With just $1.5 million, the project has posted very high returns in four years, causing a 13-fold increase in the number of solar systems financed in the pilot area of Karnataka state, Southern India, from 1,400 to 18,000. In addition to the many social and health benefits produced, the project has created much new employment at factories producing solar panels and related products, at sales dealerships and for maintenance workers.

Although in 2003 the solar sector was mostly a cash-only business, today more than 50% of sales are bank financed. It recently won a top-of-category Energy Globe "World Award for Sustainability," considered today's most prestigious energy-related environmental prize (please see

Free market forces and competition is changing the complexion of and expanding the market, says Eric Usher, head of UNEP's Renewable Energy and Finance Unit, UNEP Division of Technology, Industry and Economics, Paris.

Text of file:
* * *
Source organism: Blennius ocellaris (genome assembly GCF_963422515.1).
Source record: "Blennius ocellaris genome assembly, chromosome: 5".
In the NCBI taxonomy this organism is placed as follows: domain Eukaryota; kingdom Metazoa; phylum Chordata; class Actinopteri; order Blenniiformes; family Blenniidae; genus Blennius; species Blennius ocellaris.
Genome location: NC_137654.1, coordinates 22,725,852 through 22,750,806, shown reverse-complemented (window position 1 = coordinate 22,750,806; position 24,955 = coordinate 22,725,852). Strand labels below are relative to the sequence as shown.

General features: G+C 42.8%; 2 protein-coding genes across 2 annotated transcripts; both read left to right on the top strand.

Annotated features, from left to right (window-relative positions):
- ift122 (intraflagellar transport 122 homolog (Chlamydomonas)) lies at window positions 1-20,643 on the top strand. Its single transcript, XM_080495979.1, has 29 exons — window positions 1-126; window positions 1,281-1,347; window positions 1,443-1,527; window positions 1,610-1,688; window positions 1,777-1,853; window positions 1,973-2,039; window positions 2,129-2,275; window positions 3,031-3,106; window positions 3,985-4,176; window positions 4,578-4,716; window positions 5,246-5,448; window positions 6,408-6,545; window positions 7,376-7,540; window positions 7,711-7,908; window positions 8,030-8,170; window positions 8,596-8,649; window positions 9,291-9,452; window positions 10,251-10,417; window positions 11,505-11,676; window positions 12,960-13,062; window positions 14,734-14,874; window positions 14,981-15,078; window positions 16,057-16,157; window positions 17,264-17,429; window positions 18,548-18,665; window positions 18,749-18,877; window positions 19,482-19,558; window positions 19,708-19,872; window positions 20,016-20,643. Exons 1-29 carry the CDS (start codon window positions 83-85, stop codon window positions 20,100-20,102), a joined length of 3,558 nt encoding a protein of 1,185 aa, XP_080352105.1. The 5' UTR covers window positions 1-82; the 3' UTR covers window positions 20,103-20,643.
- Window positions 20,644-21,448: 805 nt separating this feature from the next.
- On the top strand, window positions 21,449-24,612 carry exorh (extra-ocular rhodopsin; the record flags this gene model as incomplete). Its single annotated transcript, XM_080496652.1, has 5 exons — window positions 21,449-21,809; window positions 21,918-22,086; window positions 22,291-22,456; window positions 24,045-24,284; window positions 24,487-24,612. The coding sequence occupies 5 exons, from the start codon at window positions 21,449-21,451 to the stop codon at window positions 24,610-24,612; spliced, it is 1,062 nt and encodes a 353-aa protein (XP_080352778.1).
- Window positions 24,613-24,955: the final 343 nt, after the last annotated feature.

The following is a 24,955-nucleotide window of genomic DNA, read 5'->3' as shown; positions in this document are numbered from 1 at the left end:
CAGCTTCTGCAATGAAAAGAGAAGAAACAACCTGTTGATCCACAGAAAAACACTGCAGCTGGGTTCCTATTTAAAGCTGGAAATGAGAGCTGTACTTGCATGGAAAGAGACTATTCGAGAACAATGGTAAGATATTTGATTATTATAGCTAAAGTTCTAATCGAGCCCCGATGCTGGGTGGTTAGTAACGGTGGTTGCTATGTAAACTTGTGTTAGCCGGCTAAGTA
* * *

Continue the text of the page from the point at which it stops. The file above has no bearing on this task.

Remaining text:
Encouragingly, Indian banks not included in the initial partnership have launched competing solar loan products and competition is heating up.

"Lack of access to affordable energy produces one of poverty's most powerful grips," he says. "This project empowers people to invest and helps free them from reliance on government interventions."

The India programme's success has already inspired a sister effort in Tunisia, where the market for solar water heaters has been shifted from cash to credit, with over 16,000 systems financed. Similar programmes are upcoming for China, Indonesia, Egypt, Mexico, Ghana, Morocco and Algeria.

How the project works

When the programme began, only 31% of India's rural households had electricity connections compared to 76% of urban households. On average, power went down for one hour of every six in peak periods. And tariffs for grid power, up drastically in recent years, are expected to rise even further.